For newbies, the basic idea here is that at this point in the season, perhaps a better description of team performance is to be found in their Goals For/Against ratios than in their Win/Loss totals. Last season, a similar analysis I performed at this point sagely predicted that Ottawa was still a beast despite their sub-.500 record, and that the Boston Bruins, who at that time were in line for a playoff berth, were ready for a steep fall into NHL oblivion.
What I do here is look at Goals For and Against during regulation play (i.e. excluding shootouts and overtime), and look at how teams are earning points in the standings, compared to how many points the PythagenPuck formula would predict. For most teams, these numbers are quite close, but for the few outliers on each end of the spectrum, one can make the argument that wins or losses are about to pile up with increasing frequency unless something drastic changes on that particular team.
The table outlining all this has been made available over at Google Spreadsheets, something I'm finding to be a very useful tool for sharing information like this. The first few columns (GF, GA, Pts) come right from the typical NHL standings. Then we have OT/SO Wins, Reg GF (Goals For in regulation time only), Reg GA, Reg Pts (basically points in the standings not earned in OT/SO), Regulation Win %, Expected Win % from the formula, then the Difference between those two. Snarky comments come in last. Teams are sorted in declining order of Diff; in other words, from the most Overperforming team to the most Underperforming team.
So who's ready for a fall, and who's lurking in the weeds? It appears that the New York Islanders are the team playing highest over their heads at this point in time, somehow compiling a 9-6 record in regulation despite being outscored 44-42. Ottawa is also outperforming, but even if they regressed to the Expectation level they'd still win the Presidents Trophy handily, so no worries there. And in Phoenix, continuing down the path they're on could lead to another Western Conference last-place finish, but we'll have to see how the addition of Ilya Bryzgalov affects the team.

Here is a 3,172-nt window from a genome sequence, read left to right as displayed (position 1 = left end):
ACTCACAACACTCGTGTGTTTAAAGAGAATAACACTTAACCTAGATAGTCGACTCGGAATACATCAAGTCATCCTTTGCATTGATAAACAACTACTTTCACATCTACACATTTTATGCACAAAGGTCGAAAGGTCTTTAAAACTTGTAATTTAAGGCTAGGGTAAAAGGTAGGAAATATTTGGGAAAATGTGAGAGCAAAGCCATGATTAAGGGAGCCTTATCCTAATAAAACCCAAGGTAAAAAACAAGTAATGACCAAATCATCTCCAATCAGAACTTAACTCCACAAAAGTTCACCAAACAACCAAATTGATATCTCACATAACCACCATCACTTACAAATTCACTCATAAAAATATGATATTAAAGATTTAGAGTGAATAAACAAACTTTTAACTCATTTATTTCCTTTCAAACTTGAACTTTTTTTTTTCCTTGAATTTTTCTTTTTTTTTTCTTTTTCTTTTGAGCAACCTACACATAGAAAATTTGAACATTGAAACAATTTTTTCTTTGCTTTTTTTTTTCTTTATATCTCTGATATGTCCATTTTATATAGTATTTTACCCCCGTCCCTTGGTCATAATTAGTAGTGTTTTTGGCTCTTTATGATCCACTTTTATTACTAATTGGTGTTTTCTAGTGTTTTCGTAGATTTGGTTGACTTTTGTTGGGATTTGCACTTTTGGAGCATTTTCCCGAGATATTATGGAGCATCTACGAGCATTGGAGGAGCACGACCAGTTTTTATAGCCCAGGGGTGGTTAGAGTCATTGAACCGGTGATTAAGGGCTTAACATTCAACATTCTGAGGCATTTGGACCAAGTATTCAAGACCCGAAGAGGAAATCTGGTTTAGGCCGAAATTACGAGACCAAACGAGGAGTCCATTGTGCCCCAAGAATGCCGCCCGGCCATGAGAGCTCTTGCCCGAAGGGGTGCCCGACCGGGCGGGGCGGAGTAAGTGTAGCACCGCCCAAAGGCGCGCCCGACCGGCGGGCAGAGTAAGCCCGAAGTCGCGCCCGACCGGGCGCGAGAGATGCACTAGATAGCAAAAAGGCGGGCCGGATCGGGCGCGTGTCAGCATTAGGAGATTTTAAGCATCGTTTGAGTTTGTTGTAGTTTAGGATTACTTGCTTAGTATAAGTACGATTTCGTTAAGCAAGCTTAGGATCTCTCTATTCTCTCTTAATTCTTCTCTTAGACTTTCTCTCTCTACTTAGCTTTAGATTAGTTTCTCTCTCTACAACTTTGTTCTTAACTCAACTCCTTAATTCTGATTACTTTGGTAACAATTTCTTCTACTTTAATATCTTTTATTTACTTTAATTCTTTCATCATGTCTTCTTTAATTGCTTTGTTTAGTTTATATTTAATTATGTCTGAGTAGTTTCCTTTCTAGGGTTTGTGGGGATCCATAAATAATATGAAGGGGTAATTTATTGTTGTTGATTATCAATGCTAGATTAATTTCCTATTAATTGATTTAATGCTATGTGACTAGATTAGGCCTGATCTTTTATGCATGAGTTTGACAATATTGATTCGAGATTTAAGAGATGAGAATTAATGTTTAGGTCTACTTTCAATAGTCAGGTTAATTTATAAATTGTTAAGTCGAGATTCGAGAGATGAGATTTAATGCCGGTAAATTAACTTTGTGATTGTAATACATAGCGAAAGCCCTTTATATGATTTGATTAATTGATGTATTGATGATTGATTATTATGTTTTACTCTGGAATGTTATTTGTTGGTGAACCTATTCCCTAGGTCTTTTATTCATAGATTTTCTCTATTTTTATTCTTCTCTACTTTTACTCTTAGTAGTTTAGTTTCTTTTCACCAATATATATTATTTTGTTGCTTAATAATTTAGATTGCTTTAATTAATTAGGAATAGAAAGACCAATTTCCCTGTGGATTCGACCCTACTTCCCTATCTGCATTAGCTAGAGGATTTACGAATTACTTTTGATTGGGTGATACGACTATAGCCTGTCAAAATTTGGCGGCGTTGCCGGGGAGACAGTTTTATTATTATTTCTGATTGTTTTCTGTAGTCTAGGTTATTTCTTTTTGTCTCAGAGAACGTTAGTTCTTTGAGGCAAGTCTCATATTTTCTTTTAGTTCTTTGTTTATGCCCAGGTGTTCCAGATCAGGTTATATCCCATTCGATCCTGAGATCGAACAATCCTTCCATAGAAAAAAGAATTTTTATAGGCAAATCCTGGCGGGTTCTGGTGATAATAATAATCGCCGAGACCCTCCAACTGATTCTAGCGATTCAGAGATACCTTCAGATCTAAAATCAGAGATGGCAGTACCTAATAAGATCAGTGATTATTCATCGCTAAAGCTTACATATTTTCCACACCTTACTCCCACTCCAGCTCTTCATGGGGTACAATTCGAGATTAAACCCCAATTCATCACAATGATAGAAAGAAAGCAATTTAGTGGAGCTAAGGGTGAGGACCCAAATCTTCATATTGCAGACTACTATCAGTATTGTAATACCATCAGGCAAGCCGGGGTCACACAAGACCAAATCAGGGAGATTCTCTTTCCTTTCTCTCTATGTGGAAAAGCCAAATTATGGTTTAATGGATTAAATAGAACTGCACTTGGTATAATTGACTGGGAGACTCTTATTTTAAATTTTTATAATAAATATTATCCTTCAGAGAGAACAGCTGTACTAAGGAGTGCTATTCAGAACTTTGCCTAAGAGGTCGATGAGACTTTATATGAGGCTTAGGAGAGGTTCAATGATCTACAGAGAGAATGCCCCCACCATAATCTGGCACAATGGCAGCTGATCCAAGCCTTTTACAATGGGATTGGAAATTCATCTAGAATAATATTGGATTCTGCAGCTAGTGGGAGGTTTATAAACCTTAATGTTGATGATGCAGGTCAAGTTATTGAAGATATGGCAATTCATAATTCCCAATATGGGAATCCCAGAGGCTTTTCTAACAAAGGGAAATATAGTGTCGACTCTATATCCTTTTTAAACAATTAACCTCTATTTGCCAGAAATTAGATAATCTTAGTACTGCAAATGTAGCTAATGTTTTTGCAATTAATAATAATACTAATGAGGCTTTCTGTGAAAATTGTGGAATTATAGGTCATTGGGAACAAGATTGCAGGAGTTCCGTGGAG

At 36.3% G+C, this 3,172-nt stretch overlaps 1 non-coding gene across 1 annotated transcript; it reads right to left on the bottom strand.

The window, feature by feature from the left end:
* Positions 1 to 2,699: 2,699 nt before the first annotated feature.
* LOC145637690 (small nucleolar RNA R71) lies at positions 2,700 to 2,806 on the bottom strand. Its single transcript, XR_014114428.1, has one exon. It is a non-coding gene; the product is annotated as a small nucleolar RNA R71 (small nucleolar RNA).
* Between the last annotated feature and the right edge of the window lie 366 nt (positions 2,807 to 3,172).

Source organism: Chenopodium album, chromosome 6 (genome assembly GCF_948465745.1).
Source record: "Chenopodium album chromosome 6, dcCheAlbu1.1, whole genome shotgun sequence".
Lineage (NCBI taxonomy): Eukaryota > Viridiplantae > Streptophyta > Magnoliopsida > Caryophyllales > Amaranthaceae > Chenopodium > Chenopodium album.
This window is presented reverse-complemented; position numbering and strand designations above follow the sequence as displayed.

On the underachieving side we have primarily the Buffalo Sabres, who apparently do miss those guys Briere and Drury, but at least shouldn't be the worst team in the Eastern Conference as a result. Then we have two teams in the West which could make serious noise this season; the Columbus Blue Jackets are playing like an old Dallas team under Ken Hitchcock, and only a 0-4 OT/SO record is holding them back from garnering greater attention for their rise through the standings. The San Jose Sharks are also playing better than their record indicates so far, and in fact their GF/GA ratio in regulation surpasses Detroit for the best in the West.
What this analysis assumes, of course, is that a given team's performance in terms of GF/GA will remain relatively constant, and that the wins and losses will shake out accordingly. But as we know, dramatic swings can sometimes take place due to injury (as when Anaheim got hit with concurrent injuries to Pronger, Giguerre, and Beauchemin last year) or by a coaching change (St. Louis before and after Andy Murray looked like two different teams, much like Atlanta appears this season). This tool can be a useful signal to action for teams like the Islanders that they shouldn't get too comfortable with their early success, or serve as a reason for calm in places like Columbus where there's every reason to believe that they're on the right track.